Writing about a book on writing is perhaps an odd challenge. On the one hand, I read the book because I wanted to become a better writer. On the other hand, I’m reviewing the book, telling where the author (of a book on writing, if you recall) has succeeded or failed at their attempt.
Fortunately, I face no such problems with David Farland’s Drawing on the Power of Resonance in Writing. Indeed, there is little I can say to criticize the bite-sized book. In a short time, it has become one of my favorite selections on the writing, one to which I expect I will return again and again in coming years.
A book on writing by a famous writer seems almost cliché. A few pull it off with great success (think On Writing: A Memoir of the Craft by Stephen King), for a more obvious example), while others (which, perhaps, need no mention at all) fail miserably to be little more than regurgitation of typical advice mixed with anecdotes from the writers own career.
Farland’s books on writing (I’m reading another of his, also, albeit slower as I try to apply it) are spot on, and this one is fast, to the point, and full of relevant examples. Farland’s thesis is that by writing using what resonates with readers–what’s already out there in their in the ether, so to speak–writers can pull readers in faster and with more success than by inventing something from scratch. While he cites many examples, the one that he draws on most liberally is that of J.R.R. Tolkein. Tolkein’s use of imagery, language, setting, and plot delved deep into readers’ subconsciousness and resonated with them in ways they may not have explicitly noticed.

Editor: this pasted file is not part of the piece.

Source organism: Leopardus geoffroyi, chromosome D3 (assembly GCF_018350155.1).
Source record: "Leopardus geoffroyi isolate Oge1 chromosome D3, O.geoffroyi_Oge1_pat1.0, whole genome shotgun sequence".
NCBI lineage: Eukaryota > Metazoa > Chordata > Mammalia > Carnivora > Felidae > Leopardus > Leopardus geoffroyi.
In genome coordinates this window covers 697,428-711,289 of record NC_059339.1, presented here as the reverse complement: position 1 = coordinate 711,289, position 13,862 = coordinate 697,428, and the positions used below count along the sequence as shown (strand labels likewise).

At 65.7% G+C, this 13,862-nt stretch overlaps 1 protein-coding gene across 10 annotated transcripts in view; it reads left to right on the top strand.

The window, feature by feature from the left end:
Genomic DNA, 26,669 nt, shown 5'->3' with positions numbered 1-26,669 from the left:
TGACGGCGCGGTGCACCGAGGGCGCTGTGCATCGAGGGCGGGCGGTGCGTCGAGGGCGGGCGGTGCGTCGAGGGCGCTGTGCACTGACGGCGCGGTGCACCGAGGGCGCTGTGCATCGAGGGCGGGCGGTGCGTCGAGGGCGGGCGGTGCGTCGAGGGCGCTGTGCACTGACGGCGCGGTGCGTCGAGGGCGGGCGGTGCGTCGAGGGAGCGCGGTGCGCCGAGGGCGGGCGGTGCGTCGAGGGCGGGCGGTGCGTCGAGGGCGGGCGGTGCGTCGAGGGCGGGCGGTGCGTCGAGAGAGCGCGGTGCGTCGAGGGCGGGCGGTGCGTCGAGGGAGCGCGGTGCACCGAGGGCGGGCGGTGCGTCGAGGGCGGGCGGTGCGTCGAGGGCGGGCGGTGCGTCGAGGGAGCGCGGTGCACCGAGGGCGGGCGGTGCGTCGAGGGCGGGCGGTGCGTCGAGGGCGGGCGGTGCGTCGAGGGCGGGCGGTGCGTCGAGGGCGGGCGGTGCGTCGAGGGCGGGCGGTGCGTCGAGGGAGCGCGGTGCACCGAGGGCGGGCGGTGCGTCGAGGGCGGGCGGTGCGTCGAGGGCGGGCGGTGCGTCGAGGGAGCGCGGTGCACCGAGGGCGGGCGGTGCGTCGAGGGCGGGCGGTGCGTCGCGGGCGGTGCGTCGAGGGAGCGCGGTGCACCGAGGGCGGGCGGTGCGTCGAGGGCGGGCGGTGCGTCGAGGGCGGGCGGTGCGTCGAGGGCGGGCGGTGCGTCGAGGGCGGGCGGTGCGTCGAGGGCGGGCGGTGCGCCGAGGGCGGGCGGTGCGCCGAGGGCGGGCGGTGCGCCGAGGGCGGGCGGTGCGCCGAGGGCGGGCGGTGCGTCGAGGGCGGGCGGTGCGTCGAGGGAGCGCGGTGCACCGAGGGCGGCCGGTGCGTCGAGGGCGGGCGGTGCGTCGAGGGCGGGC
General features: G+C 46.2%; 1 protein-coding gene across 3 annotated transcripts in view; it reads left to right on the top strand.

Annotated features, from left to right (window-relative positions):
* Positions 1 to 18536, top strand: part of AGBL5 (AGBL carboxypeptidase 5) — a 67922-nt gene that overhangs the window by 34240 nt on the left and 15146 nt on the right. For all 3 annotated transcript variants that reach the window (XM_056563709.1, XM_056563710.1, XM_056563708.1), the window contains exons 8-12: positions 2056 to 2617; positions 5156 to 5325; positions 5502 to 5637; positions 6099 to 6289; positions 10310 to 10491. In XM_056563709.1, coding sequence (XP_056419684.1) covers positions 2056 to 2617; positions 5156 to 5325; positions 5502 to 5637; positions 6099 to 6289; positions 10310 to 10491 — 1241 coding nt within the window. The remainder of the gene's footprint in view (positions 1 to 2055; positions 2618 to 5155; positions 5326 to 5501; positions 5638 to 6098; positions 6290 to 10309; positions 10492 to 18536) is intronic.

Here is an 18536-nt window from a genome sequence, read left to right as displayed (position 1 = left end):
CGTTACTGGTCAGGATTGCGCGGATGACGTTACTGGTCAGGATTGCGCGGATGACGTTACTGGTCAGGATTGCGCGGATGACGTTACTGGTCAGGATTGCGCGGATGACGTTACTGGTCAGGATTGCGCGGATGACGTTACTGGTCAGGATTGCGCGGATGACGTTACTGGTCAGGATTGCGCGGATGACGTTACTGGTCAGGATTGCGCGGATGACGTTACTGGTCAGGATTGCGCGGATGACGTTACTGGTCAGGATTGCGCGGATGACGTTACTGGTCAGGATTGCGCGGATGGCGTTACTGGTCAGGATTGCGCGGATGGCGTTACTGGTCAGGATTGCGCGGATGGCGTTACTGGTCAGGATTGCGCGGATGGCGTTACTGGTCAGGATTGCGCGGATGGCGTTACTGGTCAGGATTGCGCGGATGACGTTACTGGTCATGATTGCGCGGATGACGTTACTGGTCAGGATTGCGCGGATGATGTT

In turn, nearly every successful fantasy since has built on the foundation that Tolkein built, and it is to him that most look for the template. Even Robert Jordan’s fourteen volume Wheel of Time series, opening with The Eye of the World, draws on scenes, characters, and even creature names (to say nothing of maps and place names) that are more than reminiscent of Tolkein.
And there’s nothing wrong with it, says Farland. On the contrary, finding what resonates with your target audience, and writing it into your fiction is his recommendation.
It’s a fascinating suggestion, and the more I think about it, the more I realize that while Farland may be laying it out in new terms, it’s not unlike what any professor of literature might suggest in a survey course of fiction through the ages. Thomas C. Foster’s How to Read Literature Like a Professor: A Lively and Entertaining Guide to Reading Between the Lines is an example that comes to mind. It’s the best writers that are able to use what we believe and see in the world, draw on common symbols and events, and weave them together into a new story, or in a new setting, or with new problems. It’s not plagiarism, but something more: creation, using the fabric of our experience.
As Oscar Wilde might summarize it, “Good writers borrow. Great writers steal.”
Resonance, says Farland, is just that. It’s drawing on what’s already there–whether you want to call that borrowing or outright theft–to create a story that readers feel deeper than the words on the page, rooted in experience and knowledge they bring to the story before they even open the book.
If you want your story to last, make it resonate.